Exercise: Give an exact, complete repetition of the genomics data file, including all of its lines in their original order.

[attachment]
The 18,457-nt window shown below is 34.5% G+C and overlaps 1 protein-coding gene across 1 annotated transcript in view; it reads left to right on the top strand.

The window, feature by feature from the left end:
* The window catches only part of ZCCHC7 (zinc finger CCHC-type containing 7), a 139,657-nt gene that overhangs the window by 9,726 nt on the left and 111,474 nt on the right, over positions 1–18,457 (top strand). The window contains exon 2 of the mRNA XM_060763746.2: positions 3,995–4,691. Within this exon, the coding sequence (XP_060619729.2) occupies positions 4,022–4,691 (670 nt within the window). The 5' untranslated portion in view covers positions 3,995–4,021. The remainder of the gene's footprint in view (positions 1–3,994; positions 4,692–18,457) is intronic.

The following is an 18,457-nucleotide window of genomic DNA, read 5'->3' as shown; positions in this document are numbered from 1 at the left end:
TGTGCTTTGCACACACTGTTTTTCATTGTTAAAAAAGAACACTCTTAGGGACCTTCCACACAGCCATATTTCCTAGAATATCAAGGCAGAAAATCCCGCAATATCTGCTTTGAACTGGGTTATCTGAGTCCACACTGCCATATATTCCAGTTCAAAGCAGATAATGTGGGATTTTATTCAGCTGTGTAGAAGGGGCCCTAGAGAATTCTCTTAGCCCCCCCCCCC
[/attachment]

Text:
The 18,457-nt window shown below is 34.5% G+C and overlaps 1 protein-coding gene across 1 annotated transcript in view; it reads left to right on the top strand.

The window, feature by feature from the left end:
* The window catches only part of ZCCHC7 (zinc finger CCHC-type containing 7), a 139,657-nt gene that overhangs the window by 9,726 nt on the left and 111,474 nt on the right, over positions 1–18,457 (top strand). The window contains exon 2 of the mRNA XM_060763746.2: positions 3,995–4,691. Within this exon, the coding sequence (XP_060619729.2) occupies positions 4,022–4,691 (670 nt within the window). The 5' untranslated portion in view covers positions 3,995–4,021. The remainder of the gene's footprint in view (positions 1–3,994; positions 4,692–18,457) is intronic.

The following is an 18,457-nucleotide window of genomic DNA, read 5'->3' as shown; positions in this document are numbered from 1 at the left end:
TGTGCTTTGCACACACTGTTTTTCATTGTTAAAAAAGAACACTCTTAGGGACCTTCCACACAGCCATATTTCCTAGAATATCAAGGCAGAAAATCCCGCAATATCTGCTTTGAACTGGGTTATCTGAGTCCACACTGCCATATATTCCAGTTCAAAGCAGATAATGTGGGATTTTATTCAGCTGTGTAGAAGGGGCCCTAGAGAATTCTCTTAGCCCCCCCCCCC